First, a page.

Instituto de Astrofísica de Canarias, 38200 La Laguna, Tenerife, Spain
2 Departamento de Astrofísica, Universidad de La Laguna, 38206 La Laguna, Tenerife, Spain
3 Astronomy Department, University of Washington, Seattle, WA 98195, USA
4 Isaac Newton Group of Telescopes, Apart. de Correos 321, 38700 Santa Cruz de la Palma, Spain
Received: 20 December 2010
Accepted: 4 February 2011
Context. Understanding the formation of collimated outflows is one of the most debated and controversial topics in the study of the late stages of stellar evolution.
Aims. M 2–9 is an outstanding representative of extreme aspherical flows. It presents unique features such as a pair of high-velocity dusty polar blobs and a mirror-symmetric rotating pattern in the inner lobes. Their study provides important information on the nature of the poorly understood central source of M 2–9 and its nebula.
Methods. Imaging monitoring at sub-arcsec resolution of the evolution of the nebula in the past decade is presented. Spectroscopic data provide complementary information.
Results. We determine the proper motions of the dusty blobs, which infer a new distance estimate of 1.3 ± 0.2 kpc, a total nebular size of 0.8 pc, a speed of 147 km s-1, and a kinematical age of 2500 yr. The corkscrew geometry of the inner rotating pattern is confirmed and quantified. Different recombination timescales for different ions explain the observed surface brightness distribution. According to the images taken after 1999, the pattern rotates with a period of 92 ± 4 years. On the other hand, the analysis of images taken between 1952 and 1977 measures a faster angular velocity. If the phenomenon were related to orbital motion, this would correspond to a modest orbital eccentricity (e = 0.10 ± 0.05), and a slightly shorter period (86 ± 5 years). New features have appeared after 2005 on the west side of the lobes and at the base of the pattern.
Conclusions. The geometry and travelling times of the rotating pattern support our previous proposal that the phenomenon is produced by a collimated spray of high velocity particles (jet) from the central source, which excites the walls of the inner cavity of M 2–9, rather than by a ionizing photon beam. The speed of such a jet would be remarkable: between 11 000 and 16 000 km s-1. The rotating-jet scenario may explain the formation and excitation of most of the features observed in the inner nebula, with no need for additional mechanisms, winds, or ionization sources. All properties point to a symbiotic-like interacting binary as the central source of M 2–9. The new distance determination implies system parameters that are consistent with this hypothesis.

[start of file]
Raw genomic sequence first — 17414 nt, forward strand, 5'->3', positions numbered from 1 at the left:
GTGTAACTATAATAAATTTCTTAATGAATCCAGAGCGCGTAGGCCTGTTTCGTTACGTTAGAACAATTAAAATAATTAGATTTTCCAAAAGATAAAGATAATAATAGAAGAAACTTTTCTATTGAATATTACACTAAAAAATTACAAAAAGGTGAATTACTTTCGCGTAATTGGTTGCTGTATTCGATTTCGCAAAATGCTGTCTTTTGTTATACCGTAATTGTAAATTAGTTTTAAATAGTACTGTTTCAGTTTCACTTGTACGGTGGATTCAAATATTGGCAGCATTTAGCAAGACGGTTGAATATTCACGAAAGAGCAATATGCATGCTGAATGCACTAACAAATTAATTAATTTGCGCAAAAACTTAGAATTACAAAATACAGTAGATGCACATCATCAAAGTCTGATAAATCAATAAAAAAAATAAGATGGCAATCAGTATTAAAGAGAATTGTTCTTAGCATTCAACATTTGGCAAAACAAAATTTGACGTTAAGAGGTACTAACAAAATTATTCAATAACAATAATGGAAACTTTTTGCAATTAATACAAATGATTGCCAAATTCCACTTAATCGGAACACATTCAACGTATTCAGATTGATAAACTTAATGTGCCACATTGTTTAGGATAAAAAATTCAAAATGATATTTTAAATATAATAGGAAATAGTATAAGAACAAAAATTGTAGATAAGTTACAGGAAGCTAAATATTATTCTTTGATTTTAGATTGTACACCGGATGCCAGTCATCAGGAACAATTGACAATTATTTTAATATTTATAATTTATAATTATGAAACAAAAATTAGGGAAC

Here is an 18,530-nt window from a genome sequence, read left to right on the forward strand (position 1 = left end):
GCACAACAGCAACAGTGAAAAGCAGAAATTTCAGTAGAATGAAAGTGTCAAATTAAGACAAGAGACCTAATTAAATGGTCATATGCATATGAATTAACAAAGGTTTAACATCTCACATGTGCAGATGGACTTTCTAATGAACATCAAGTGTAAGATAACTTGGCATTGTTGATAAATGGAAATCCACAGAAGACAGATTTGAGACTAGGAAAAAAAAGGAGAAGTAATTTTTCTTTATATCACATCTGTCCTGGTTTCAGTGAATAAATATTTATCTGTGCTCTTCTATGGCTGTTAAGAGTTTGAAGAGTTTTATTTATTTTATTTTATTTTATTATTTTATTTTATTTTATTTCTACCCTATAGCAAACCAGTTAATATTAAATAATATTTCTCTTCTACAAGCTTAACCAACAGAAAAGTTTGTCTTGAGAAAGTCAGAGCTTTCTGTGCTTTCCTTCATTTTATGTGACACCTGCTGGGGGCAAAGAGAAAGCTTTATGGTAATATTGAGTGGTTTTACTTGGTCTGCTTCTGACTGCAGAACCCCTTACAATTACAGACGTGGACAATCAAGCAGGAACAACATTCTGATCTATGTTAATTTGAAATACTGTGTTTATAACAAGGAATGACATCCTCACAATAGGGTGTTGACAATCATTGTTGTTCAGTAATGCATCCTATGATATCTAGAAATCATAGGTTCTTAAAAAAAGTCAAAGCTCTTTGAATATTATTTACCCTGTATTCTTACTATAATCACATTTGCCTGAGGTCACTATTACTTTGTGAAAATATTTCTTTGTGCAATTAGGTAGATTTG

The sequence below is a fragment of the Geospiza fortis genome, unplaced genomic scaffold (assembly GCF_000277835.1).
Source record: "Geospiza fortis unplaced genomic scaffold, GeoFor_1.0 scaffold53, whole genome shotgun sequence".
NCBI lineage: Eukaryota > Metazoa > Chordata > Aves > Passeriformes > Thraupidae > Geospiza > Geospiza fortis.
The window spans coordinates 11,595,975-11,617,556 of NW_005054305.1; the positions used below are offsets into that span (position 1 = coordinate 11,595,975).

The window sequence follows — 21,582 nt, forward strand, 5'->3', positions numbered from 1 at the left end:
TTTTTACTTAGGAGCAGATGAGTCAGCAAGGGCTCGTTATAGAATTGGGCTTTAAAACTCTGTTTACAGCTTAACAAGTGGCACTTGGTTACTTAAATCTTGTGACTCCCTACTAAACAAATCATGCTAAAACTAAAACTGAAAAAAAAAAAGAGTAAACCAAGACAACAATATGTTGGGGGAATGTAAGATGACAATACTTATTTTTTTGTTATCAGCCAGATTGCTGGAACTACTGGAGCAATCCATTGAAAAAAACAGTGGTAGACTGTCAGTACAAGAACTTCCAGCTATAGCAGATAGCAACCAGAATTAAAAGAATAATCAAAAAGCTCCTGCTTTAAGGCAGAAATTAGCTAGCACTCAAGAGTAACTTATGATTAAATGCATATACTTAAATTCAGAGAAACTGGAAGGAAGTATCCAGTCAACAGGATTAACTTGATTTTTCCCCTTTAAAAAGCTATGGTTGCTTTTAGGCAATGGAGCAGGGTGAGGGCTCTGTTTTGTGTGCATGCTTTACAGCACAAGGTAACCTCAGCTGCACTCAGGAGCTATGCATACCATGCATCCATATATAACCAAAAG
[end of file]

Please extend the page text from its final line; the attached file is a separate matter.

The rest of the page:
Key words: planetary nebulae: individual: M 2–9 / ISM: jets and outflows / stars: winds, outflows / binaries: symbiotic
Based on observations obtained at; the 2.6 Nordic Optical Telescope operated by NOTSA; the 2.5 m INT and 4.2 m WHT telescopes of the Isaac Newton Group of Telescopes in the Spanish Observatorio del Roque de Los Muchachos of the Instituto de Astrofísica de Canarias. Also based on observations made with the NASA/ESA Hubble Space Telescope, obtained at the Space Telescope Science Institute, which is operated by the Association of Universities for Research in Astronomy, Inc., under NASA contract NAS 5-26555. These observations are associated with programs 8773 and 9050.
Movie is only available in electronic form at http://www.aanda.org
© ESO, 2011